Words of the Day: -opia Edition

Posted in definitions, learning, Writing with tags , , on January 6, 2015 by Jessica Rising

I forgot what “day” I was on. Initially, I was annoyed with Myself. Then Myself reminded I that I much prefer words to numbers. With that recollection, I decided to begin categorizing these posts appropriately. With this in mind, please enjoy the -opia edition of today’s words! ~JR

Utopia

yo͞oˈtōpēə/
noun
  1. an imagined place or state of things in which everything is perfect. The word was first used in the book Utopia (1516) by Sir Thomas More.
    UtopiaForever_HERO-3_tcm20-1044552
    Pictured: A Cornucopia Utopia

Cornucopia

ˌkôrn(y)əˈkōpēə/
noun
  1. a symbol of plenty consisting of a goat’s horn overflowing with flowers, fruit, and corn.
    • an ornamental container shaped like a goat’s horn.
    • an abundant supply of good things of a specified kind.
      “the festival offers a cornucopia of pleasures”
      cornucopia_with_fall_gourds_cut_outs-r59b59aefa587478caf2f19c8714b4700_x7saw_8byvr_50
      Pictured: A cornucopia that causes myopia

Myopia

mīˈōpēə/
noun
  1. a condition in which the visual images come to a focus in front of the retina of the eye resulting especially in defective vision of distant objects
  2. a lack of foresight or discernment :  a narrow view of something

highwaytohell

Pictured: An environmentally myopic dystopic

Dystopia

disˈtōpēə/
noun
  1. an imagined place or state in which everything is unpleasant or bad, typically a totalitarian or environmentally degraded one.
    1984_ingsoc
    Pictured: A dystopian symposium

2015 — the Year of Learning

Posted in Fiction, learning, Writing with tags on January 2, 2015 by Jessica Rising

writing-habits

I have gained a bad habit over the course of the last few years. A habit draped in egotism and jealousy. I stopped reading other writers’ blogs, stopped studying writing manuals, stopped trying to learn and grow in my craft. I DID go to graduate school to study writing and literature, but when you are earning a Master’s degree, most of the work is on you. I taught myself, for the most part, picking and choosing the books I wanted to pay attention to — books mostly written by dead authors who couldn’t make me feel inferior by their current success while I had none.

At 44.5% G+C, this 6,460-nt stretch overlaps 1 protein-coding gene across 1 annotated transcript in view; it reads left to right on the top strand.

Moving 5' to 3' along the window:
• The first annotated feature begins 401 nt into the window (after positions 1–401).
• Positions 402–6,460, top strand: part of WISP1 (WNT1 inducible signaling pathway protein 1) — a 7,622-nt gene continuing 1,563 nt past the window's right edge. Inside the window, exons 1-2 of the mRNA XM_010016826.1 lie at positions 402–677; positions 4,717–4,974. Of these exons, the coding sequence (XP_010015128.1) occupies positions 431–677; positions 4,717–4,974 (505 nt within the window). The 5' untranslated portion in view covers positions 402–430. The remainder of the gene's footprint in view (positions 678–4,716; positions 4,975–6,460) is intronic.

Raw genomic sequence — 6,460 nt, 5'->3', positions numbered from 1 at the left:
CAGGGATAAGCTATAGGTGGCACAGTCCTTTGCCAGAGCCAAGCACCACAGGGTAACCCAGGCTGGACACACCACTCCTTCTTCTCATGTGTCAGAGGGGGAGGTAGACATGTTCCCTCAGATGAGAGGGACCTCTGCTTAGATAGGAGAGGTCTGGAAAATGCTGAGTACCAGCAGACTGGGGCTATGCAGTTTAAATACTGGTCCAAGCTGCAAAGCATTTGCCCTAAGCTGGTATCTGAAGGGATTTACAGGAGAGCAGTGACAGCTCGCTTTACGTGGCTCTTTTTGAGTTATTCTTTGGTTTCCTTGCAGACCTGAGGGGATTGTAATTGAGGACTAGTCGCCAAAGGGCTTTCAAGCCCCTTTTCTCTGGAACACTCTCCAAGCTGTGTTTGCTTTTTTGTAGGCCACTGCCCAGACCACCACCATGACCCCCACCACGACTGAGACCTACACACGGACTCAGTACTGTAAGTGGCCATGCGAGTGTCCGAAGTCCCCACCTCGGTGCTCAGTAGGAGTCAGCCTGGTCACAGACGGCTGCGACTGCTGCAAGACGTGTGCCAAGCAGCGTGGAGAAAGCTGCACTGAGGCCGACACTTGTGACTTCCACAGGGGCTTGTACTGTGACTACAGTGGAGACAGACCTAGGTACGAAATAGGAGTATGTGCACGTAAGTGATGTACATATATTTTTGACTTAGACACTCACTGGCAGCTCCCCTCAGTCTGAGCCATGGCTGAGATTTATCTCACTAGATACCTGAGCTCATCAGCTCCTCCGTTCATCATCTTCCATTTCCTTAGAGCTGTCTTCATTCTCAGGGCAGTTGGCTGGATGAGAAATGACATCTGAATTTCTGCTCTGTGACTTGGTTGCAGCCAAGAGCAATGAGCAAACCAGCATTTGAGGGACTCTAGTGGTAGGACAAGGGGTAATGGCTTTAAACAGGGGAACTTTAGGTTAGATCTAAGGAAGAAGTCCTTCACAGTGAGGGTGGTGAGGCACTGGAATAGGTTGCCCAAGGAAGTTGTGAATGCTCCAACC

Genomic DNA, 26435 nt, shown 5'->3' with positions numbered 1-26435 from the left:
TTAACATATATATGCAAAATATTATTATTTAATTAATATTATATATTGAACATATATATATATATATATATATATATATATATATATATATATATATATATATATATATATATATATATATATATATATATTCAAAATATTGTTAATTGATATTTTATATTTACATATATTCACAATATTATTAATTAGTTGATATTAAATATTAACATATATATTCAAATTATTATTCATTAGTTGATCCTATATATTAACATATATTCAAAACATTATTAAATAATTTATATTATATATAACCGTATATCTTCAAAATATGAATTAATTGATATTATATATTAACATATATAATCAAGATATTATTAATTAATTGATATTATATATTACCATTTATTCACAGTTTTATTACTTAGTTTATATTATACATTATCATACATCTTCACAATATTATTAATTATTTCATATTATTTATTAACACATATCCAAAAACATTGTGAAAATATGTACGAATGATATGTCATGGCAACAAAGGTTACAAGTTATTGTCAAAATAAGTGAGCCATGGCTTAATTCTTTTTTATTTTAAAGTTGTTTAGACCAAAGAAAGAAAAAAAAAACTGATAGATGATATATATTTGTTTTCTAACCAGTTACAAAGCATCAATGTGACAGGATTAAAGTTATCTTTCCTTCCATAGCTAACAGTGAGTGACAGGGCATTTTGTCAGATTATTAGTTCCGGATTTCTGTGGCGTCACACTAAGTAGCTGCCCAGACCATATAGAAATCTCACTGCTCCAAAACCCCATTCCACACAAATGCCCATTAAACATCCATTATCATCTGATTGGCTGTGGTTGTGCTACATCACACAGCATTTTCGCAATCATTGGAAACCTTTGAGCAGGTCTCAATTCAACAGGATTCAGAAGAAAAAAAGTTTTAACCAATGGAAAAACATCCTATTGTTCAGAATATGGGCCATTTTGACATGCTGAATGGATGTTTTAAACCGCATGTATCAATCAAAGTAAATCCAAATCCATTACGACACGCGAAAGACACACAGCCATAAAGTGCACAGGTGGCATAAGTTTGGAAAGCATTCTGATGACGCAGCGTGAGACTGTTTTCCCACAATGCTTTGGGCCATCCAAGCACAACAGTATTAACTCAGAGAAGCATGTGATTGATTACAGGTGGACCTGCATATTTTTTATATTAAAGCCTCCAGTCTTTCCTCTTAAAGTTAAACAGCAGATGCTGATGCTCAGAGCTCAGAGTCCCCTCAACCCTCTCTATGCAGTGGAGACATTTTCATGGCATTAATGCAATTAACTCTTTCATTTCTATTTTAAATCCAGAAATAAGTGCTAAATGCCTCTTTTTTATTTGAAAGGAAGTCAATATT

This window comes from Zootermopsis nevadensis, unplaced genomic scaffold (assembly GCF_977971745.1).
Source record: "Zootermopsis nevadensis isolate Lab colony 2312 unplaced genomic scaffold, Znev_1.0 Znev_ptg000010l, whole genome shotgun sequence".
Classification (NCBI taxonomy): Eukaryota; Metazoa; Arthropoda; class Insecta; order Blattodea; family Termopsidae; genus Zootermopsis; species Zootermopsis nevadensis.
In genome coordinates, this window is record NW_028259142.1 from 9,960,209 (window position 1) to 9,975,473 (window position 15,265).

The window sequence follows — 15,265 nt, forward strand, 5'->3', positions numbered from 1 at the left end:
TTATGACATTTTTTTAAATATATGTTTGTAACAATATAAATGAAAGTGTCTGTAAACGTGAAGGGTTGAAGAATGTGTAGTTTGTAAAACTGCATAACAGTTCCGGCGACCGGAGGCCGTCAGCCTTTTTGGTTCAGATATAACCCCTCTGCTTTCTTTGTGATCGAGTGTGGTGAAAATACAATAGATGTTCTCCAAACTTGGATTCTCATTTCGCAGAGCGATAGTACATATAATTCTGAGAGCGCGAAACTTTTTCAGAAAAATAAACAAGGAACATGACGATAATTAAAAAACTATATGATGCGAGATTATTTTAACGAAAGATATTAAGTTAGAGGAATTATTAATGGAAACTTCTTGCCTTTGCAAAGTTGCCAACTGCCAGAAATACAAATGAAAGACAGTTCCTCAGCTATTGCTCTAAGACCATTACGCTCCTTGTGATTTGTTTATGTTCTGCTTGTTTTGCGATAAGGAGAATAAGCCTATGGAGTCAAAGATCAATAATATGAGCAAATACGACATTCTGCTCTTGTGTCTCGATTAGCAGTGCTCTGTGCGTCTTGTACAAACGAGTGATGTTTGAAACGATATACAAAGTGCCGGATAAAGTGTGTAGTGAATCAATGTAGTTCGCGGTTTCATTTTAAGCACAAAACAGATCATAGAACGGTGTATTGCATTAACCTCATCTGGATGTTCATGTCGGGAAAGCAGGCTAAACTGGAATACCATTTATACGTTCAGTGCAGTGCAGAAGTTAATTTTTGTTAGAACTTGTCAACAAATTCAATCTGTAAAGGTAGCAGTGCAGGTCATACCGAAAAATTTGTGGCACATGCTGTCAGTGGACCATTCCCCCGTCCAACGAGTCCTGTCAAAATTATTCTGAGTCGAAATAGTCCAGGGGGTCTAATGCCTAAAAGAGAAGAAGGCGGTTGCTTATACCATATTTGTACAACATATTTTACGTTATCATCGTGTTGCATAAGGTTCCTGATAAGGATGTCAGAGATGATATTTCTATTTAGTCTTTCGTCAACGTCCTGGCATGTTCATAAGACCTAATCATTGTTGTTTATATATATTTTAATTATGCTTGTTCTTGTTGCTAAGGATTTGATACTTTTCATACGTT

I was lost in my own jealous ignorance. I was stagnant. I refused to learn any more because what I had learned over the course of twenty years had done nothing to help me become a “real” writer.

I was wrong.

Even at this moment, I am tempted to fall into self-pity. I want to say things like “I suck at writing and always will”, and “every time I see a fellow author’s success, I feel horrible”, and “I don’t even know what to write on my own blog, which makes me less than a writer”. I want to fall into my old habits.

But old habits — while they die hard — must, in the end, still die, if we are to grow.

And I need to grow.

So, I will not only be reading and learning from my fellow writers once again, but I’d like to reblog the posts that I find especially helpful. If you’re a fellow writer, please let me know if you have writing posts I could read and share. Beyond that, I will be looking, myself.

2015: The year of learning. The year of growth.

Words of the Day — Holiday Edition

Posted in definitions, fun, new years with tags , , on December 28, 2014 by Jessica Rising

This strange pocket of time between Christmas and New Year’s Eve is upon us. It also makes timely updating of Word of the Day posts a bit difficult, due to time-space thingamajiggyness.

Anyway, so I’m taking this time to give you, not two, but FOUR words/phrases, all holiday-related, in this one MEGAPOST, as my Holiday gift to you.

Merry NewMas!

Samhain

ˈsouən/
noun
  1. The first day of November, celebrated by the ancient Celts as a festival marking the beginning of winter. Celebrations include reflecting on, and honoring, passed ancestors.
    OLYMPUS DIGITAL CAMERA
    Pictured: Something from Samhain that is eerily familiar…

Bough

bou/
noun